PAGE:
It was a question that must have been playing out on the mind of most of the journalists in the room at Somalia's Mogadishu airport, after the country's newly elected President Mohamed Abdullahi Farmaajo and United Nations Secretary-General Antonio Guterres addressed them on why the world must come to the country's aid.
What was more urgent for the president? Trying to keep his people alive, or trying to keep the country together?
Mr Farmaajo, only 26 days in office, said he would first prioritise saving the lives of his people, who are threatened with famine owing to the drought in the Horn of Africa, and the next would be securing the country.
However, for Somalia, the two challenges are so intertwined that it could prove impossible to address one first. The situation is further complicated by a cholera outbreak in four regions of the country.
The United Nations is now calling for urgent aid the country to avert a catastrophe worse than the famine that claimed 260,000 in 2011.
Mr Guterres, who chose Somalia for his first field trip since he took office in January, said the situation in the country was both tragic and regrettable.
"The combination of drought, conflict and disease outbreak calls for massive support," Mr Guterres told journalists. He said Somalia urgently needs at least $825 million between March and June to deal with the unfolding humanitarian crisis.
According to the UN, the number of people in need of food has increased to 6.2 million -- a half of the population -- up from six months ago. In the worst drought-affected areas, poor rainfall and lack of water has wiped out crops and killed livestock, while communities are being forced to sell their assets, and beg for food and money to survive.
About 200,000 people have moved to makeshift camps of internally displaced people.
In Baidoa town, Bay region, a new settlement has formed in the past two weeks. About 700 people, some from as far as 90km away, have made their way to the town in search of food and security.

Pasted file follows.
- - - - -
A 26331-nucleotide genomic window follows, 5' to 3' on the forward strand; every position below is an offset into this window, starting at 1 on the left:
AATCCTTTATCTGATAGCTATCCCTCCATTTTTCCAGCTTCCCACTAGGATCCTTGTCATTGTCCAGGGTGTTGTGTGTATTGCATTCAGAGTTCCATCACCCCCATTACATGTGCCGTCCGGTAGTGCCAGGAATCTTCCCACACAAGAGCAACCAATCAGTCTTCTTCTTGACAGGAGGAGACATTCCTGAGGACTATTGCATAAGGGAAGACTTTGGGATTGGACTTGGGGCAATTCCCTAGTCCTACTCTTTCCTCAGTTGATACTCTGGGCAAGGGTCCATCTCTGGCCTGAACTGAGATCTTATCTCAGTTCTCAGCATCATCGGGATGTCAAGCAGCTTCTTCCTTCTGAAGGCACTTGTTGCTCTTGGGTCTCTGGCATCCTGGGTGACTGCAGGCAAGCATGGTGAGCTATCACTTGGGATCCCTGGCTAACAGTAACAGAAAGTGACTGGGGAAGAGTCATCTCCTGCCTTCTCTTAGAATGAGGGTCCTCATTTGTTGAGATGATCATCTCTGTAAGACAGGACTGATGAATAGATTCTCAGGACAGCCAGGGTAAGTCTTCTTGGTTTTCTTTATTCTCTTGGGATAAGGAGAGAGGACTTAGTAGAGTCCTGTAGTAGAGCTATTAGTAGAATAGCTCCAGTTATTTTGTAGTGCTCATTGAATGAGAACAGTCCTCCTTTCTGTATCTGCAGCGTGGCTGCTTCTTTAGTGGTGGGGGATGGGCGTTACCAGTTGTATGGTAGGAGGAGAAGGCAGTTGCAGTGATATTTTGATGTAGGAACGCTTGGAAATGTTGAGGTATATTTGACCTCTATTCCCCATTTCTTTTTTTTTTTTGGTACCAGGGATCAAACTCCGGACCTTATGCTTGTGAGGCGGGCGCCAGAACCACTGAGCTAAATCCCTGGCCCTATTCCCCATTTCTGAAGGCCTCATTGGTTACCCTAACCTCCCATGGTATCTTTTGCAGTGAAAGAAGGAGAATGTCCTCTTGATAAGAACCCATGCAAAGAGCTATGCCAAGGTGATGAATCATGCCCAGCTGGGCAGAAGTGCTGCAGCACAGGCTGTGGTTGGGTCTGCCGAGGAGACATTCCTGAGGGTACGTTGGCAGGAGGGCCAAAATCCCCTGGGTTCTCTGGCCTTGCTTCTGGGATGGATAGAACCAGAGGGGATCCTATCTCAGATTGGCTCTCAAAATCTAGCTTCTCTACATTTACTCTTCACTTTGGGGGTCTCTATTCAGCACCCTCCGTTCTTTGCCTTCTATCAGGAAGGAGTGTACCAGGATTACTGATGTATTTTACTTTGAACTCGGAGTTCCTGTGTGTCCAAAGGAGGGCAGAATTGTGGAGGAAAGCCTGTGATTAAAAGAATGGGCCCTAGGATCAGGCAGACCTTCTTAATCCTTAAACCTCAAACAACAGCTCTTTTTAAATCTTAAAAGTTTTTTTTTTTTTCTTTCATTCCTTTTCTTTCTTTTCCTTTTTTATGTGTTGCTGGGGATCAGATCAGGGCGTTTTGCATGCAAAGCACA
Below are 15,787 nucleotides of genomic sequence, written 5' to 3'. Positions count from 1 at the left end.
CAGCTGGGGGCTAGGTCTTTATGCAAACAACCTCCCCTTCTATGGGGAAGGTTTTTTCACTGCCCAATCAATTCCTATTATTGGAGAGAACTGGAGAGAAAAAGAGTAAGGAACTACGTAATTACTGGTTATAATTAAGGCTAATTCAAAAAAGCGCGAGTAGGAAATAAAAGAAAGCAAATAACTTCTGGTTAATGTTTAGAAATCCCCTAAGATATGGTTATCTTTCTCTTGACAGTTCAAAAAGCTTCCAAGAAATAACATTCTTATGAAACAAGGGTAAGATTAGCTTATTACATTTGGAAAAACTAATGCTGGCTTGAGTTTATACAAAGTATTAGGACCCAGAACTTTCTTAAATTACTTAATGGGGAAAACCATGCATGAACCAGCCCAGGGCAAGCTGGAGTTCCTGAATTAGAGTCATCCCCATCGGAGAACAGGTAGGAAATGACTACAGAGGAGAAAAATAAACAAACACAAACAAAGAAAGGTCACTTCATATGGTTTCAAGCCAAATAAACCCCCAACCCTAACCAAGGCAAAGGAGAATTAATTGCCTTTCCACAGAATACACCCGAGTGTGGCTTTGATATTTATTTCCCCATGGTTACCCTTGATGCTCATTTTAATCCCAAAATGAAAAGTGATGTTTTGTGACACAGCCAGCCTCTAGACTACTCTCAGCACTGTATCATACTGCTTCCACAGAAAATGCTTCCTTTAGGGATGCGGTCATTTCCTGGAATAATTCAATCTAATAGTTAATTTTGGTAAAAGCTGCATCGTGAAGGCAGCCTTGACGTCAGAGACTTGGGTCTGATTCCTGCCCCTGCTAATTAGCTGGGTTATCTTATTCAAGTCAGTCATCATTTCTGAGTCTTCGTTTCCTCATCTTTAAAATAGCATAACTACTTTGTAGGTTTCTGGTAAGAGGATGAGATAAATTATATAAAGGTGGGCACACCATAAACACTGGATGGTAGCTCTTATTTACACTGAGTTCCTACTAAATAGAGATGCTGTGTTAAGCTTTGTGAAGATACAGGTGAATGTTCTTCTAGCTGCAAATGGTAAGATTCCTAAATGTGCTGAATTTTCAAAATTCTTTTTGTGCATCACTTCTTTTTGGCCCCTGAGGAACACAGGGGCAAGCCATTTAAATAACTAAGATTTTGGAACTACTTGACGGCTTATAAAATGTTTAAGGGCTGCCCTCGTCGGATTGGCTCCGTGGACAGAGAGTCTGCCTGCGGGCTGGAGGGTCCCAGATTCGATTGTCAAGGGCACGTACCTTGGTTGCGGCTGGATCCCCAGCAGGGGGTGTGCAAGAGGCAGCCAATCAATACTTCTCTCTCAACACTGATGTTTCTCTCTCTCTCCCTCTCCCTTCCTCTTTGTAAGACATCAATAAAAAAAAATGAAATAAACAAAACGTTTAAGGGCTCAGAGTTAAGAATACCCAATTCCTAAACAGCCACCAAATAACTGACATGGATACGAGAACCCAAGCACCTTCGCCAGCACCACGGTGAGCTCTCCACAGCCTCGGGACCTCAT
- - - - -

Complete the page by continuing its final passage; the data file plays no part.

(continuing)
Udugow Mohamed Noor, 56, said she walked for six days with her elderly mother and six children.
"We came here because the food was not reaching us in the village," she said.
Aid workers say that the presence of Al-Shabaab in parts of the country makes it impossible for them to reach the people in need of food and health services.
Before the drought, Ms Noor had six head of cattle and a farm which gave her family adequate food. At the Liiban camp, she is relying on the generosity of the residents of Baidoa town, as the United Nations and non-governmental organisations are yet to begin food distribution in the camp. But some water is being trucked to the camp and a sanitation campaign is ongoing.
Ms Noor's story is replicated in all the makeshift shelters at the camp: Every family is waiting for the day food will reach them.
But at least they wait in a secure place, with a heavy presence of the African Mission in Somalia (Amisom) soldiers. At the nearby Bay Regional Hospital, cholera and severe malnutrition are taking their toll on the patients.
The referral hospital received 73 cholera patients from Bani, Bakol, Gedo and Middle Jubba regions. Another 2,340 people were being treated as outpatients. Despite the gloom, hope is all over the faces of the aid workers, the Amisom soldiers and some of the citizens.
Yarrow Abdi Hassan, 28, who recently returned to Somalia from the Dadaab refugee camp in Kenya where he lived for 27 years, is among hundreds of refugees who have opted to return home after the Kenya government announced it would close the camp that has been home to Somali refugees since 1991.
"I have gone to school in Kenya, but as a refugee. I could not get a well-paying job. My last job as a refugee assistant with an international NGO only paid me $120 a month," he said.
He now hopes that the $600 he will be given per month for six months by the UNHCR for himself, his wife and child will enable him to settle into his home country as he looks for a better paying job.
"We have a government in place and a new president. I have confidence in the new government and I know things will change for the better," he said.
The UN Secretary-General, too, is hopeful that Somalia is on a mend.
"This is also a moment of hope. A moment of hope because Somalia is turning the page. A new President was elected. A new Prime Minister was appointed. There is a strong commitment to enhance security and at the same time to enhance the capacity of the government to start to provide effective services to the population. Requiring, of course, the solidarity of the international community," he said.